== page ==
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Can you give an example of an inertial frame in presence of an electromagnetic field for all kinds of charged particles?

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closed as unclear what you're asking by Ben Crowell, Jon Custer, ZeroTheHero, John Rennie, Chair Feb 11 at 7:28

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  • $\begingroup$ Hi user341778. I removed your second subquestion. Phys.SE prefers 1 subquestion per post. $\endgroup$ – Qmechanic Feb 10 at 14:04
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    $\begingroup$ It is not at all clear what this would mean. Inertial frames are not typically defined "with respect to" anything, let alone an electromagnetic field. $\endgroup$ – Luke Pritchett Feb 10 at 14:28
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Presumably the OP is asking if there is any special inertial frame determined by a particular EM field, in which case the answer is often "yes". In the case where E is perpendicular to B and |E| > |B|, there is an inertial frame that is special: the one in which E or B vanishes.

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  • $\begingroup$ I think the correct statement is that if $\vec{E} \cdot \vec{B} = 0$ and $|E| > |B|$, then there is a frame in which $\vec{B} = 0$; and if $\vec{E} \cdot \vec{B} = 0$ and $|B| > |E|$, then there is a frame in which $\vec{E} = 0$. Your post conflates the two cases. $\endgroup$ – Michael Seifert Feb 10 at 15:05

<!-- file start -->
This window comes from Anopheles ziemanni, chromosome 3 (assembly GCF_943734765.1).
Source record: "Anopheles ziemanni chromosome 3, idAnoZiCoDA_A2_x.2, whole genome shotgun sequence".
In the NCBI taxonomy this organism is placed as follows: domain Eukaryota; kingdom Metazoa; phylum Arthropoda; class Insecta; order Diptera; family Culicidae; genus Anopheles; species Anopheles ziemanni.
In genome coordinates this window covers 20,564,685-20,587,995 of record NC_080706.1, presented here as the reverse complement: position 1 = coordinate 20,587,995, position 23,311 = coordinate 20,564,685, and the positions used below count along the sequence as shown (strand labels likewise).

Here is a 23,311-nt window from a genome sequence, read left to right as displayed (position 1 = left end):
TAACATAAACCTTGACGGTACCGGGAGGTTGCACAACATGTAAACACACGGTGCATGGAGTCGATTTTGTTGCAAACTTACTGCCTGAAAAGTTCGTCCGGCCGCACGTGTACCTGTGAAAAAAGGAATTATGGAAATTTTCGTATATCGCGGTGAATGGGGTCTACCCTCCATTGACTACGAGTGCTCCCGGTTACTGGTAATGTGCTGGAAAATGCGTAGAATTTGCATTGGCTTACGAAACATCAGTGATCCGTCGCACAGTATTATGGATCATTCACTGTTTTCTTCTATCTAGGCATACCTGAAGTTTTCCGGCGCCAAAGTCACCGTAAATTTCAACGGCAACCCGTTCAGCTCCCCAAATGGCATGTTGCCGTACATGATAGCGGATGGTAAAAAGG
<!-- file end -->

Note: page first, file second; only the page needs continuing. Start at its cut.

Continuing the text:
• $\begingroup$ I don't see how this can be an interpretation of the OP, since then "for all kinds of charged particles" doesn't make sense. $\endgroup$ – Ben Crowell Feb 10 at 16:56
  • $\begingroup$ @MichaelSeifert, saying E is perpendicular to B is of course equivalent to saying E dot B equals zero. $\endgroup$ – S. McGrew Feb 11 at 0:26
  • $\begingroup$ The inertial frame(s) determined by the vanishing of E or B are of course independent of the type of charged particle. When E and B are perpendicular and unequal, there is one and only one inertial frame in which E or B vanishes, leaving only a residual B or E, respectively. I haven't found or done the math to know if there is a special frame in the more general case, where E and B are not perpendicular. $\endgroup$ – S. McGrew Feb 11 at 0:40
  • $\begingroup$ My point was that your point only says "$|E| > |B|$", which might lead someone to believe that this doesn't hold when $|B| > |E|$. $\endgroup$ – Michael Seifert Feb 11 at 3:27

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